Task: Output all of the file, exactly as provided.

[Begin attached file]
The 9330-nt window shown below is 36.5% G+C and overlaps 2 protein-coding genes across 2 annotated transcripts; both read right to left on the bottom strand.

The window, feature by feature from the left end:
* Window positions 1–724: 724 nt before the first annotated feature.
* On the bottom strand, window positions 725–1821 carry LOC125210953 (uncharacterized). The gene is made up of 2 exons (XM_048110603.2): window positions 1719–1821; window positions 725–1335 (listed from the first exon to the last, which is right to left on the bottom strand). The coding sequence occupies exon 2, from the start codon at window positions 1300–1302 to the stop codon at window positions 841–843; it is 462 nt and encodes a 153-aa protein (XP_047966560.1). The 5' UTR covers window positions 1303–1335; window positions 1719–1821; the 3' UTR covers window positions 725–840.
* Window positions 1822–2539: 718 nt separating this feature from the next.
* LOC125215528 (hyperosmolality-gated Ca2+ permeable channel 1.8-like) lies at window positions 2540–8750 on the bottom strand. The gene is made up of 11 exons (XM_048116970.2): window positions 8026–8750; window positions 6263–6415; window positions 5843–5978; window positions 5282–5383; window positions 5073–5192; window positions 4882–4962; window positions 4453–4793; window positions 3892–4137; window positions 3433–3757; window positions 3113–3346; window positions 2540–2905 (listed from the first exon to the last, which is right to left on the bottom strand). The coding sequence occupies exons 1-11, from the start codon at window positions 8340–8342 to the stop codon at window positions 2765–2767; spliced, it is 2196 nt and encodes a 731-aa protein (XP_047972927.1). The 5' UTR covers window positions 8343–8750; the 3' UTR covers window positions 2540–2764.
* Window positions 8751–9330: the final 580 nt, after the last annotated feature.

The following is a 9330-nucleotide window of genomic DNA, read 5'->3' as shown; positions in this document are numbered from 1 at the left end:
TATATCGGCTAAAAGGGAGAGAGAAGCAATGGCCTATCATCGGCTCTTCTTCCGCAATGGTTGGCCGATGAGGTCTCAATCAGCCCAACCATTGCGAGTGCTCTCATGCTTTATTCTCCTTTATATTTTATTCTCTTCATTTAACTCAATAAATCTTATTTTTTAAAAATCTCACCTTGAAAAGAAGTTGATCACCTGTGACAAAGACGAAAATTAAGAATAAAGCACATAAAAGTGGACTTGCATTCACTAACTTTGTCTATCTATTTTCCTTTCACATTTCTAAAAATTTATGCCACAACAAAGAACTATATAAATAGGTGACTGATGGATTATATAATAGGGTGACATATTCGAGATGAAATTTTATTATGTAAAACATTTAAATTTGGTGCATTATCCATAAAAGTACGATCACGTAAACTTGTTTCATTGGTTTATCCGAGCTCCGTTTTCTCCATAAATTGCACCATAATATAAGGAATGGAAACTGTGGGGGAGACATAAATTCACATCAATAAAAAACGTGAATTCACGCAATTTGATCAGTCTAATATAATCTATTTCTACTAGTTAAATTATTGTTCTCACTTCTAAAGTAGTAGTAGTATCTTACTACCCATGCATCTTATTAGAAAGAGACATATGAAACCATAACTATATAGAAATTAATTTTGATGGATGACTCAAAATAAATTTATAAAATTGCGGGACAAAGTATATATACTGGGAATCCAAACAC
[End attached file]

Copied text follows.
The 9330-nt window shown below is 36.5% G+C and overlaps 2 protein-coding genes across 2 annotated transcripts; both read right to left on the bottom strand.

The window, feature by feature from the left end:
* Window positions 1–724: 724 nt before the first annotated feature.
* On the bottom strand, window positions 725–1821 carry LOC125210953 (uncharacterized). The gene is made up of 2 exons (XM_048110603.2): window positions 1719–1821; window positions 725–1335 (listed from the first exon to the last, which is right to left on the bottom strand). The coding sequence occupies exon 2, from the start codon at window positions 1300–1302 to the stop codon at window positions 841–843; it is 462 nt and encodes a 153-aa protein (XP_047966560.1). The 5' UTR covers window positions 1303–1335; window positions 1719–1821; the 3' UTR covers window positions 725–840.
* Window positions 1822–2539: 718 nt separating this feature from the next.
* LOC125215528 (hyperosmolality-gated Ca2+ permeable channel 1.8-like) lies at window positions 2540–8750 on the bottom strand. The gene is made up of 11 exons (XM_048116970.2): window positions 8026–8750; window positions 6263–6415; window positions 5843–5978; window positions 5282–5383; window positions 5073–5192; window positions 4882–4962; window positions 4453–4793; window positions 3892–4137; window positions 3433–3757; window positions 3113–3346; window positions 2540–2905 (listed from the first exon to the last, which is right to left on the bottom strand). The coding sequence occupies exons 1-11, from the start codon at window positions 8340–8342 to the stop codon at window positions 2765–2767; spliced, it is 2196 nt and encodes a 731-aa protein (XP_047972927.1). The 5' UTR covers window positions 8343–8750; the 3' UTR covers window positions 2540–2764.
* Window positions 8751–9330: the final 580 nt, after the last annotated feature.

The following is a 9330-nucleotide window of genomic DNA, read 5'->3' as shown; positions in this document are numbered from 1 at the left end:
TATATCGGCTAAAAGGGAGAGAGAAGCAATGGCCTATCATCGGCTCTTCTTCCGCAATGGTTGGCCGATGAGGTCTCAATCAGCCCAACCATTGCGAGTGCTCTCATGCTTTATTCTCCTTTATATTTTATTCTCTTCATTTAACTCAATAAATCTTATTTTTTAAAAATCTCACCTTGAAAAGAAGTTGATCACCTGTGACAAAGACGAAAATTAAGAATAAAGCACATAAAAGTGGACTTGCATTCACTAACTTTGTCTATCTATTTTCCTTTCACATTTCTAAAAATTTATGCCACAACAAAGAACTATATAAATAGGTGACTGATGGATTATATAATAGGGTGACATATTCGAGATGAAATTTTATTATGTAAAACATTTAAATTTGGTGCATTATCCATAAAAGTACGATCACGTAAACTTGTTTCATTGGTTTATCCGAGCTCCGTTTTCTCCATAAATTGCACCATAATATAAGGAATGGAAACTGTGGGGGAGACATAAATTCACATCAATAAAAAACGTGAATTCACGCAATTTGATCAGTCTAATATAATCTATTTCTACTAGTTAAATTATTGTTCTCACTTCTAAAGTAGTAGTAGTATCTTACTACCCATGCATCTTATTAGAAAGAGACATATGAAACCATAACTATATAGAAATTAATTTTGATGGATGACTCAAAATAAATTTATAAAATTGCGGGACAAAGTATATATACTGGGAATCCAAACAC